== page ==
Saturday, January 19, 2013
A Tribute to our Jayhawk
It all started with a ficus tree. . .
As a new couple, Tom and I followed the recommended pattern of future parenting. When we first lived together in an apartment in Lawrence, Kansas our first joint, living purchase (besides the ill-fated fish that we shall not mention) was a impulsive decision to buy a ficus tree. I barely remember the day we brought it home, but I do remember how quickly it died in the corner of our kitchen. Depressed and unsure what to do with it, we set it on the porch outside where the Kansas winter buried it in snow and ice. I recall looking out over its dead branches throughout the months, thinking when spring came we would just toss the whole thing in the dumpster.
But then a miraculous thing occurred when the weather warmed. Instead of dead, empty branches, a new sprout of green leaves had formed off of the main trunk. Something was still alive in there despite being starved and frozen for months on end. Happily I pruned away the dead branches and pulled it back inside. When the time came for us to move to Massachusetts less than a year later, I remember Tom saying we should give it away or toss it. I was incredulous! No way. This was the miracle tree and it was coming with us! We made room for it and it made the 1700 mile trek in the back of the U-Haul.
That ficus stands in the corner of our kitchen to this day. . .18 (!) years later. It has lived in 5 different homes with us and a symbol of our lives together. When it starts to drop leaves every few months I panic momentarily, but then remember it will survive. Just like we have.
After our success with the ficus, of course the next step was to get a puppy. We had been married almost two years. We had bought our first home on Cape Cod that spring and had been talking about getting a dog. We both wanted one very much, but Tom was going away for an extended period of time for work in the month of June. Logic told us we needed to wait until he returned so all the puppy duties wouldn't fall on me alone. But once we had made the decision to get a dog, it was really tough not to scour the classifieds for possible leads. And of course once we saw the listing for black lab puppies not far from us. . .how could we not just go take a look?
So there we were. At a breeder's house in the rain. Standing in the mud room (and in this case it was a MUD room) looking at an adorable litter of six-week old black lab puppies all cuddled around their mother. We were just coming to look right? Strange, we just happened to have $400 cash with us.
I remember how cute they all were. There were puppies of all different sizes. They loved their mom and were trying to snuggle in as close as they could to her. They paid no attention to us.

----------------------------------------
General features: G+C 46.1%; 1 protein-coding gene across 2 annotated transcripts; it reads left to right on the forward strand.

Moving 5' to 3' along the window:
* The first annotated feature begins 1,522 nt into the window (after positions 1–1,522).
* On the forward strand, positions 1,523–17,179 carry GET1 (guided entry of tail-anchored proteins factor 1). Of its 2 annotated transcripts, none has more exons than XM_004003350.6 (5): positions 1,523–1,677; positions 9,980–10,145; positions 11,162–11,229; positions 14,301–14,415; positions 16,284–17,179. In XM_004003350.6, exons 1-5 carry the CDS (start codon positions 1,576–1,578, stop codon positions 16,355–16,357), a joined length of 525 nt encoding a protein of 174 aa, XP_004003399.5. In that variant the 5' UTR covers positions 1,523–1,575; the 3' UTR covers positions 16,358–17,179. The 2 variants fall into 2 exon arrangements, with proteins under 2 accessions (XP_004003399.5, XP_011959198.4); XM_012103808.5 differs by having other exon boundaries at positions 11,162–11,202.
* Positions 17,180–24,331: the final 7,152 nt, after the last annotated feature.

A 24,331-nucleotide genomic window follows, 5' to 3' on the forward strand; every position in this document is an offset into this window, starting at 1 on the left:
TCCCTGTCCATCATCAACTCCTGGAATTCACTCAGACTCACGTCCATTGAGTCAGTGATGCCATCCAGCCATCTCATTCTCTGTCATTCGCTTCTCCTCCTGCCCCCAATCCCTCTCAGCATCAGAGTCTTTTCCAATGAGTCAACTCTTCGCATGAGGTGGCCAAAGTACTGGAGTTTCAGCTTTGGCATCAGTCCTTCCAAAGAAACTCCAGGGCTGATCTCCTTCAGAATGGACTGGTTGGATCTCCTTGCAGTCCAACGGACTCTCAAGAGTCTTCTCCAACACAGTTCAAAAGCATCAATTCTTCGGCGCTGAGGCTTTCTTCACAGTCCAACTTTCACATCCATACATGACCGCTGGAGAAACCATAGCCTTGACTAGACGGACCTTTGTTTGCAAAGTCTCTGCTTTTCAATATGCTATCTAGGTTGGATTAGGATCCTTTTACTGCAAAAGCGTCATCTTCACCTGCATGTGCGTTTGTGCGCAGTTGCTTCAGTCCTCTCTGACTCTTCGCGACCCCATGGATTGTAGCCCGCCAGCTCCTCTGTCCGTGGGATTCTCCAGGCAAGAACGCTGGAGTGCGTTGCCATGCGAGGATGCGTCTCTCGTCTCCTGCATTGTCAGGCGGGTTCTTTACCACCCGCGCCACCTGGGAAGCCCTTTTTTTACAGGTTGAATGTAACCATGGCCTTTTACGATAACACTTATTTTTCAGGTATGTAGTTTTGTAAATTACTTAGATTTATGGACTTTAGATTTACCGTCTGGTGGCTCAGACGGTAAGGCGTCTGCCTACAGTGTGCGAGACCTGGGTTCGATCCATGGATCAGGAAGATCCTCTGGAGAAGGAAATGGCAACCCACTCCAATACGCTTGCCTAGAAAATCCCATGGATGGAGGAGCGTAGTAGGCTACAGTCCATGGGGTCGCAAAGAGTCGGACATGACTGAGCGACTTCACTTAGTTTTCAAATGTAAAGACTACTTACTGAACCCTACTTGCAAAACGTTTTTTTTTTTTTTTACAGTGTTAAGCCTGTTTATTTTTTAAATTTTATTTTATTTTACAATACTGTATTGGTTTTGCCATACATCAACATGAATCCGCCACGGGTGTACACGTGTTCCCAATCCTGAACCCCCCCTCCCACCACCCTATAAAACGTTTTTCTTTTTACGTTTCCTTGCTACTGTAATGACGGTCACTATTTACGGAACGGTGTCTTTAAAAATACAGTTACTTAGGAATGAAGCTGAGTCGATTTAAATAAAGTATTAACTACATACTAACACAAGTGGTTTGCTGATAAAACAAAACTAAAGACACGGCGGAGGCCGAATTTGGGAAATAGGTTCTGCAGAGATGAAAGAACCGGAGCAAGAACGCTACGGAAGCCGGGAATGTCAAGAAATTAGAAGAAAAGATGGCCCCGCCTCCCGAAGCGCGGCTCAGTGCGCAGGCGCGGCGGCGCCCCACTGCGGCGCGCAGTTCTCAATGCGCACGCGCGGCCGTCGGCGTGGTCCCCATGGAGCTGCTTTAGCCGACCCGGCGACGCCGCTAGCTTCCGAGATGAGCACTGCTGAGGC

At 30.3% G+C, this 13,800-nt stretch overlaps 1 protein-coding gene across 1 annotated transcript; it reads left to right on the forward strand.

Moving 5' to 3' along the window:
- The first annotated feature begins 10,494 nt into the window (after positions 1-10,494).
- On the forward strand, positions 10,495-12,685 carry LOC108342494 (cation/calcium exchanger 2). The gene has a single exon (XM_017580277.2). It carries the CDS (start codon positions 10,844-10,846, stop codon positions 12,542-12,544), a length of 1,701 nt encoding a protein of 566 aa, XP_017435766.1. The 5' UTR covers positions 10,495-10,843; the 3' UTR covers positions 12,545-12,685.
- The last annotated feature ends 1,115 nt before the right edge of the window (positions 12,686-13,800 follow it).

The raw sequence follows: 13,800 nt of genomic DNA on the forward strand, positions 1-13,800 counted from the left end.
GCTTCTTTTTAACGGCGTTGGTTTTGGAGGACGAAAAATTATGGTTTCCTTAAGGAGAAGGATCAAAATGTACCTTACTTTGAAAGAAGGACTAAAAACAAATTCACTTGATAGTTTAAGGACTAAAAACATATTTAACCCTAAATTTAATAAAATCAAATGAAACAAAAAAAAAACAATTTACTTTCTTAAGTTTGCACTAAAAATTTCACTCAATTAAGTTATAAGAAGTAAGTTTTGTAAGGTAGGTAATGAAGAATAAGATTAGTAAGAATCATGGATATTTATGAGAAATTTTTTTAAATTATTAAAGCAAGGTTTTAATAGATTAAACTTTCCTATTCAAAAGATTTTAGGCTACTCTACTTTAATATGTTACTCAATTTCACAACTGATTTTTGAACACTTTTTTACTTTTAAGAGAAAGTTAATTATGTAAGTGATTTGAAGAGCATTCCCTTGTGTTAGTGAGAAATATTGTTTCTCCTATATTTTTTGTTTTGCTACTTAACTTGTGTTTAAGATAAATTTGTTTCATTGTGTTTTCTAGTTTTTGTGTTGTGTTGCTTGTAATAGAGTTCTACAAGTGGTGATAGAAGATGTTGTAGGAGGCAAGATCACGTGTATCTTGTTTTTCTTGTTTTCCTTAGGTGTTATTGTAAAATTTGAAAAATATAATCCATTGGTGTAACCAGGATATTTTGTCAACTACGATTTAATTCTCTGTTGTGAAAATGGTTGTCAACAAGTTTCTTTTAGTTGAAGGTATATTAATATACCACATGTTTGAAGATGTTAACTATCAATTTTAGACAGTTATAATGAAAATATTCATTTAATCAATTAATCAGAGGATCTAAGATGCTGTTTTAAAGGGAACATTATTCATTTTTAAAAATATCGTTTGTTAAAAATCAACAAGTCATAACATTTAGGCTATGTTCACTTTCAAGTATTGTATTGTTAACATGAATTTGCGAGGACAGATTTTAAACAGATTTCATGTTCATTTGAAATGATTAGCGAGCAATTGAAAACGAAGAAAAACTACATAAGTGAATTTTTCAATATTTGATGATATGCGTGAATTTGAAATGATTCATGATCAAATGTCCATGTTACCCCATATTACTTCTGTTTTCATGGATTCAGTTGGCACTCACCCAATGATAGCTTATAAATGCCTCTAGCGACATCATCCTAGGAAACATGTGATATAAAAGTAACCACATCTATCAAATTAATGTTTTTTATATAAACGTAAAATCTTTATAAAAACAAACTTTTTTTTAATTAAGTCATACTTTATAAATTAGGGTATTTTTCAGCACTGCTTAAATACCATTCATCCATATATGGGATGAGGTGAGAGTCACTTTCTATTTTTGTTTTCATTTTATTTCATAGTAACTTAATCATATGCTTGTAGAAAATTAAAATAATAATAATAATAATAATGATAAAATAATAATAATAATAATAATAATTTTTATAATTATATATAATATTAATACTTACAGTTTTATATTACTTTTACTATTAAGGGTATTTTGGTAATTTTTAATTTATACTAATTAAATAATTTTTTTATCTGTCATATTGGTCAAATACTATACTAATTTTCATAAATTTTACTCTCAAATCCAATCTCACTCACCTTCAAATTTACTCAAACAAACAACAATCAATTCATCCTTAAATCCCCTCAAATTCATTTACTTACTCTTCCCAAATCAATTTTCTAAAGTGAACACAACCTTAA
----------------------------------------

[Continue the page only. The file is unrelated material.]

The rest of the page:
Except for one.
One puppy was climbing over his brothers and sisters. Stepping on their bellies and heads to get to US. Wanted US. Forget all those other dogs and that mother dog. This one. . .the biggest of the litter with the biggest, roundest tummy wanted to check us out. He was clamoring to get closer, tripping and falling in his little puppy feet. Tom snatched him up while I went for a little, cute snuggly puppy that was barely awake. We snuggled and petted them for a few moments. I put one down, picked up another. Tom stuck with the big guy.
"I like this one." He said.
"Hmm." I considered the dog in his arms that was wiggling and squirming, just trying to get more attention from me and the person holding him. I remember thinking he was full of energy and hyper.
"What about a calm, sweet one?" I asked looking at all the quiet puppies at our feet.
"No. This one." Tom said, unwavering, trying to manage the grunting little ball of fluff.
It was true. The dog in his arms had the most personality and the most interest in us. After a few more minutes I was sold. We handed over the cash and listened to the instructions from the breeder on how to administer the deworming pills and other facts about the dog and his lineage. Then we were on our way. Proud parents of a cute black lab puppy.
I remember it took us awhile to come up with the perfect name. Should it be a tribute to photography? Nikon, Kodak? How about something reminiscent of our time in the midwest? We loved touring the Rocky Mountains together, hiking in the warmer months, skiing in winter. Rocky?
Cute but not quite right.
Something we both love and miss?
Our beloved Kansas Jayhawks. In Kansas, a dog named Jayhawk would be generic, confusing. Jayhawks everywhere. But here. . .it would pay honor to my home, the place we met, the place we fell in love and a way to remember our glory days at Allen Fieldhouse.
Jayhawk it is.
Who knew we would have to explain his name over and over throughout the years. "You named your dog after a helicopter? Is your husband in the Coast Guard?"
But it became a good story and we helped spread the word and educate these salty New Englanders about a tradition of college basketball. Now when our friends see a Jayhawk on TV or hear about the Jayhawks in the NCAA championship, they tune in and pay attention, thinking of us and our pup.
But back to the day our puppy arrived home. He was a sleepy guy. The energy and playfulness he exhibited at the breeder's seemed to be gone and he was almost lethargic throughout the afternoon and evening. When he did wake up momentarily it was to wretch and gag, revealing disgusting, white little squirmy worms all over our kitchen floor.